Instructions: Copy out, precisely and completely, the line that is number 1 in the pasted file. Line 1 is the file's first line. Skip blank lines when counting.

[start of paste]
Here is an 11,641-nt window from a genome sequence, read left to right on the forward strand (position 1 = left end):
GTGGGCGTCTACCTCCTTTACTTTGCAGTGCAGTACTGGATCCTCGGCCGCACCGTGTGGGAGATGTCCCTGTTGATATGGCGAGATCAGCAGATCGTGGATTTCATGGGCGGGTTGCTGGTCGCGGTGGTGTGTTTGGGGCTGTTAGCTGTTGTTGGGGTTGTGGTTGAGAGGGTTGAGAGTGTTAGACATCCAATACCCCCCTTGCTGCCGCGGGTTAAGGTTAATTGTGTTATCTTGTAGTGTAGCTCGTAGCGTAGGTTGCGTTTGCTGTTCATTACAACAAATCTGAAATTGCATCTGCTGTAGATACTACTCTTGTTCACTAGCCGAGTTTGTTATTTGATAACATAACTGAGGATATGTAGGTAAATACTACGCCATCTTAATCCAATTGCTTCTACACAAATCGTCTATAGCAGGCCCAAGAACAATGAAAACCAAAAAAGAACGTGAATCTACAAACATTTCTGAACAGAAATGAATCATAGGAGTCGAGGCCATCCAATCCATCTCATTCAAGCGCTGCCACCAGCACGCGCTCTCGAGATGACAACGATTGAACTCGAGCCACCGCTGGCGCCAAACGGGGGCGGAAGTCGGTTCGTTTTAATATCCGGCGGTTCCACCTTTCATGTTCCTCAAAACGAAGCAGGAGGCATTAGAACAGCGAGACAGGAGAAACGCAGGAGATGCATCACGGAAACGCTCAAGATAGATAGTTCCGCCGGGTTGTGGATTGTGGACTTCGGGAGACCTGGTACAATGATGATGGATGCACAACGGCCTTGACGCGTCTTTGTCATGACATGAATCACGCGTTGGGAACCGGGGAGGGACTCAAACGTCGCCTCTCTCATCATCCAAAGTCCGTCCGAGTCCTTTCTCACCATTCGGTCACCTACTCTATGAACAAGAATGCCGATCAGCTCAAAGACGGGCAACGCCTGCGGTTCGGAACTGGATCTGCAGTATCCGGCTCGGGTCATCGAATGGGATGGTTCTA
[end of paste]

Here is an 11,641-nt window from a genome sequence, read left to right on the forward strand (position 1 = left end):